I’ve been reading an interesting new book called Waiting for “Superman”: How We Can Save America’s Failing Public Schools. It’s intended as a companion to the documentary film of the same name, which I haven’t seen yet (it’s supposed to open nationwide on September 24, though it’s apparently been shown – and won awards – at several film festivals already). I really hope it makes its way to my face-to-face world quite soon, or else I suppose I’ll have to find the DVD when that becomes available. If you’re not familiar with the film, it sets out to give both a big-picture look at the state of America’s schools and a small-picture, very human perspective through a focus on five families who are trying to get their children enrolled in charter schools or other alternatives to the unsatisfactory schools in their neighborhoods. I obviously can’t review a film I haven’t seen, but I’m really looking forward to this! I have seen the trailer, and it moved me deeply.

Anyway, having read about a third of the book, I came across a wonderful anecdote from a school leader who describes how she turned around a failing school by, among other things, inviting the students and families to suggest improvements that needed to be made. In our terms, she built a Learning Community (and it sounds like it was a pretty Joyful one, too) by offering Ownership to her students and families … and they responded with pleasure and with significantly increased academic achievement. And this was the kind of chronically unsuccessful neighborhood school, in a high-poverty urban school district, that many “enlightened” reformers would write off as “unfixable.” A leader who saw the school as “unfixable” would never have bothered to consult the community or to invite them to take Ownership … and, of course, the school most likely would have remained stuck in low performance and low expectations.

I realized as I was writing that “fixable” and “unfixable” are usually more in the eye of the beholder than they are inherent in an institution or situation. I’m reminded of a house I went to look at a few weeks ago … the one I menioned briefly as “Number 3” in this post last month. When it was previously listed for sale, the description began with the phrase, “Glorious ole lady needs rescue” … but, in fact, “glorious ole lady” needed to be completely gutted and rebuilt from the inside out. For my purposes, “glorious ole lady” was unfixable; that is, even at a bargain-basement price, I’m not willing to devote the time, money, and energy that would be needed for this “rescue.” But this recent New York Times article describes an equally troubled house that was “fixable” – and, in fact, was “rescued” and restored to beauty – by a buyer who did have the time, energy, and resources to devote to the job. Even in the world of physical objects, “fixable” and “unfixable” are mostly a matter of perspective.

There’s a wonderful quote attributed to Henry Ford: “If you think you can do a thing or think you can’t do a thing, you’re right.” Personally, I usually choose to think I can do the thing … or at least possibly can improve a chronically negative situation … and more often than not, I’ve been able to make at least some impact. And, of course, on those occasions when I think I can’t make any meaningful changes, I don’t have the energy or motivation to put forth the effort that would help changes happen. Whether it was crotchety old Mr. Ford or the prolific Anonymous who first uttered this sentiment, it’s helped me greatly as I try to navigate a world of rapid Change … and as I try to decide for myself whether a given Change is worth my attention and energy or not.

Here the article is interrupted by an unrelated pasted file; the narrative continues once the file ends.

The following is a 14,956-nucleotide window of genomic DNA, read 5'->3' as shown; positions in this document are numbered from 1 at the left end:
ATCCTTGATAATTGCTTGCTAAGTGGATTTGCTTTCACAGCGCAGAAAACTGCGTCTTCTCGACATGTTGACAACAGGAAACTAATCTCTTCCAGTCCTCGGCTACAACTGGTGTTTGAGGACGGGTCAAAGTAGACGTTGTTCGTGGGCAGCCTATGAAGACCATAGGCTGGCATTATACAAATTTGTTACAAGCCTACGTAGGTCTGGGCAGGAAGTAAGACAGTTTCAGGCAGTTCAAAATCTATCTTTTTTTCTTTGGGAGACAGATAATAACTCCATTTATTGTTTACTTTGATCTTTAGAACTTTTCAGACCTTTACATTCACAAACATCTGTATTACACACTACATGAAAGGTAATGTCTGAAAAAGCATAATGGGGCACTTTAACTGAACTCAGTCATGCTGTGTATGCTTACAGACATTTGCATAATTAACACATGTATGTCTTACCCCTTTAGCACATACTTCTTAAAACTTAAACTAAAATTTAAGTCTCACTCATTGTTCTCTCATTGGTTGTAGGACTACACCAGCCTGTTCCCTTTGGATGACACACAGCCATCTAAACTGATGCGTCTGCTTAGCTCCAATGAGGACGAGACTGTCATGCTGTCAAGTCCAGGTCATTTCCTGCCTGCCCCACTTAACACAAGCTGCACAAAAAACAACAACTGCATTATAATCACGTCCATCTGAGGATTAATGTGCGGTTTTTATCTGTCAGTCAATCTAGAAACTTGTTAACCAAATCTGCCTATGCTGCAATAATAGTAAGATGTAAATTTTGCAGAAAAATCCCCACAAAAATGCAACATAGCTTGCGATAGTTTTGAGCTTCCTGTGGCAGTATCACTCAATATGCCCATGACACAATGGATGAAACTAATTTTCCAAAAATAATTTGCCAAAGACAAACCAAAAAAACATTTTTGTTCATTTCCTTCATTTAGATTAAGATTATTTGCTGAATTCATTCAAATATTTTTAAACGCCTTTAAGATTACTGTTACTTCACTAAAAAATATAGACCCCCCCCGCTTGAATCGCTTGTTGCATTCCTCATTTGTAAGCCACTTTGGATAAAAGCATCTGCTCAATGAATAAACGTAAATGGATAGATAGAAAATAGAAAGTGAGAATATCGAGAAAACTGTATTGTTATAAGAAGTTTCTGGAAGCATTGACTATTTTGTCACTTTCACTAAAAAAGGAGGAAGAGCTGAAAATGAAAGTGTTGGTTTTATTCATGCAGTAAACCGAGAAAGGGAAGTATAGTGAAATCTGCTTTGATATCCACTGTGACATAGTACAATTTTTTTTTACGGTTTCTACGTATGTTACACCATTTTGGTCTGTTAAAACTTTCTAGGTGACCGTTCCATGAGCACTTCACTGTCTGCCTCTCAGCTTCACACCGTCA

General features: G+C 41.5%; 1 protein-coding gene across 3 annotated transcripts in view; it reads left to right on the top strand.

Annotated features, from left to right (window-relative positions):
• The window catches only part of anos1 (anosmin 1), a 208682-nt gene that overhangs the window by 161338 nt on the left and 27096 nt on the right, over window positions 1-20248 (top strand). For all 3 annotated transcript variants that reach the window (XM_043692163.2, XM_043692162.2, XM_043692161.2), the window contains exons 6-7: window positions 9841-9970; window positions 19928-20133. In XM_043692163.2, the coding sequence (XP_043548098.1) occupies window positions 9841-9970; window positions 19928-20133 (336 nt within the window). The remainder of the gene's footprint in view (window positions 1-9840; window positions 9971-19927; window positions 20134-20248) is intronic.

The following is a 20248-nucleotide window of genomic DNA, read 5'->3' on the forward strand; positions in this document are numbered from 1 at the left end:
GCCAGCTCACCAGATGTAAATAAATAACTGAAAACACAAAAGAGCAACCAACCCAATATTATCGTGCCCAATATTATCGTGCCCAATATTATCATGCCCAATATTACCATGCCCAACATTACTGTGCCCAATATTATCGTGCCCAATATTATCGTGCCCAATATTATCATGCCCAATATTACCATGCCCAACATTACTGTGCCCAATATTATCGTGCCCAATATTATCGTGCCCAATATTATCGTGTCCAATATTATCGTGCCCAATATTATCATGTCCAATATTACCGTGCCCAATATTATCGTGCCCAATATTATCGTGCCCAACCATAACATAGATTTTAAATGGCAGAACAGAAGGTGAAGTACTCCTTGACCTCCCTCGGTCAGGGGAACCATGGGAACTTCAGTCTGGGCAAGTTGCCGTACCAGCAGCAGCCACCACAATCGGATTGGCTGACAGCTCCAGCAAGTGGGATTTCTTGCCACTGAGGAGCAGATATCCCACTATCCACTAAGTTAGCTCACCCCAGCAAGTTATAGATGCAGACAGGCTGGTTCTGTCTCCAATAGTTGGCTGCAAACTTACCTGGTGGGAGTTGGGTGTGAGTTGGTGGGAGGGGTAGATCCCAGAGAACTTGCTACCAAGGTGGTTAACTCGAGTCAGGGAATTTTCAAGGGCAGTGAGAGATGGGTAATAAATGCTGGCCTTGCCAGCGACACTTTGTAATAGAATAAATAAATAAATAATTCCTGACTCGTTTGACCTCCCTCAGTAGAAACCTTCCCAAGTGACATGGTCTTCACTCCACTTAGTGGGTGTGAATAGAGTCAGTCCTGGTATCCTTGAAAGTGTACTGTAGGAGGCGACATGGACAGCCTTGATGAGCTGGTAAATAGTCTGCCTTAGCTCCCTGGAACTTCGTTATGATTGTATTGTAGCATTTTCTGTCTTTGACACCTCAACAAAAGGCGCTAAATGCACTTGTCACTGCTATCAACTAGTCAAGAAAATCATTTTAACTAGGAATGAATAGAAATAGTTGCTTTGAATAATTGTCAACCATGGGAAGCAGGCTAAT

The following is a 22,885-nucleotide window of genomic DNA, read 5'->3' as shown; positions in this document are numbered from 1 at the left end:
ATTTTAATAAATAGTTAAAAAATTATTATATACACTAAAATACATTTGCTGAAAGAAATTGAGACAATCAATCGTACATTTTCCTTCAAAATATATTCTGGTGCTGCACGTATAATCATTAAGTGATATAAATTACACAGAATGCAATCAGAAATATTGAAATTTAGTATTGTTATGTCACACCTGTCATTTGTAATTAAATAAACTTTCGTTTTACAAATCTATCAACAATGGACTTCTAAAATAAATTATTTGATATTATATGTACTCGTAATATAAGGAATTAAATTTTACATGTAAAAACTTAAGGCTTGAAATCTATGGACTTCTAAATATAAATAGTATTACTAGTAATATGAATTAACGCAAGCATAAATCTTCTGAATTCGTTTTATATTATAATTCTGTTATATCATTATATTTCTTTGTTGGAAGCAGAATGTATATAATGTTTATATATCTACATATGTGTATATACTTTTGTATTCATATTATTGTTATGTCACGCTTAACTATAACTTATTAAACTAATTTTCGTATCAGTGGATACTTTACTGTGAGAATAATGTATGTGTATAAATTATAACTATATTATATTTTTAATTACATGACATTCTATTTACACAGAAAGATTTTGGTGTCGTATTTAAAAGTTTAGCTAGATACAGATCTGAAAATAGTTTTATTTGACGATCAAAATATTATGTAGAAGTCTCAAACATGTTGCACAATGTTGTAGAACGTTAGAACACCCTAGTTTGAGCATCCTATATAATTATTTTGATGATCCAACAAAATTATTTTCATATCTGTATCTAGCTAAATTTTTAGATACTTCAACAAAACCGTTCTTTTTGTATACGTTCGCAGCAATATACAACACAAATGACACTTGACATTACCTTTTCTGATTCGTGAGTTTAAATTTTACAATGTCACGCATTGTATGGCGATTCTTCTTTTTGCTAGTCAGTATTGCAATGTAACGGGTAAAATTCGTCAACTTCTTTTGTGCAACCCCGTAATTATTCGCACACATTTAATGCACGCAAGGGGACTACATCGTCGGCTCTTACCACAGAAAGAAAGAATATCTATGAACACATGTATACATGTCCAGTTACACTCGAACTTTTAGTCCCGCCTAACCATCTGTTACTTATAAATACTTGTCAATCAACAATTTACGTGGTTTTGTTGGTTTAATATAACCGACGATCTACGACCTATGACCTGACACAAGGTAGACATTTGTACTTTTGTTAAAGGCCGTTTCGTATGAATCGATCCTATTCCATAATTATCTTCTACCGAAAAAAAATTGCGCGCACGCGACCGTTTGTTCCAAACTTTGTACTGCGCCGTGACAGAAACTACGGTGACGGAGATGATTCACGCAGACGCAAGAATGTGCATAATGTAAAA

And speaking of Change, I had promised you a Tres Columnae Project story about a character who faces overwhelming Change today … so here we go! As you may recall, the characters we come to know and love in the stories of Cursus Prīmus are all living (though they don’t know it) under the shadow of the impending eruption of Mount Vesuvius, which will destroy-and-preserve Herculaneum along with Pompeii, Stabiae, and Oplontis in late August of 79 CE. I have deliberately avoided sharing most of the eruption stories – in fact, most of them don’t even appear on the Version Alpha Wiki site yet – but we did learn the fate of Flavius Caeso and his (current) mustēla in this post from last March. As we continue to think about Change, though, I’ll share a few selections from that part of Cursus Prīmus, including this bit about the fate of Valerius and Caelia:

hodiē māne Valerius et Caelia ante hōram prīmam surrēxērunt et anxiī inter sē in hortō domūs colloquēbantur. “mī marīte,” inquit Caelia, “quid facere vīs? utrum nōs decet in urbe manēre an Neāpolim iter facere Valeriam nostram vīsitātum?”

Valerius, “Caelia mea,” respondit, “deōs et māiōrēs hoc diū precibus vōtīsque rogō, nūllum tamen responsum datur. incertus igitur sum. quid mihi suādēs, uxor mea?”

Caelia diū tacēbat. montem Vesuvium intentē spectābat, sonitūsque audiēbat, tremōrēsque sentiēbat. tandem, “rem tōtam intellegere haud possum, mī marīte,” respondit. “quid tamen nōbīs accidet, sī Neāpolim iter faciēmus?”

“sine dubiō Valeria et marītus nōs laetissimī accipient,” respondit Valerius. “paucōs diēs cum illīs mōrātī, domum tūtī regredī poterimus, sī nihil malī accidet.”

“et quid nōbīs accidet,” inquit uxor, “sī hīc manēbimus?”

“nihil malī, sī tremōrēs nihil significant. sī autem tremōrēs pestem perniciemque significant …” Valerius tacēbat, quod vox dēficiēbat.

tandem Caelia “mī marīte,” respondit, “nōnne prūdentissimus es?”

et Valerius, “prūdentissimus? prūdēns certē! mihi placet cum tōtā familiā Neāpolim iter facere.”

quid respondētis, amīcī?

Tune in next time for more about Change … and sometime this week, we might just learn the fate of the family of Rīdiculus mūs. intereā, grātiās maximās omnibus iam legentibus et respondentibus.

Published in: on September 13, 2010 at 10:26 am  Leave a Comment  
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When the Whole World Changed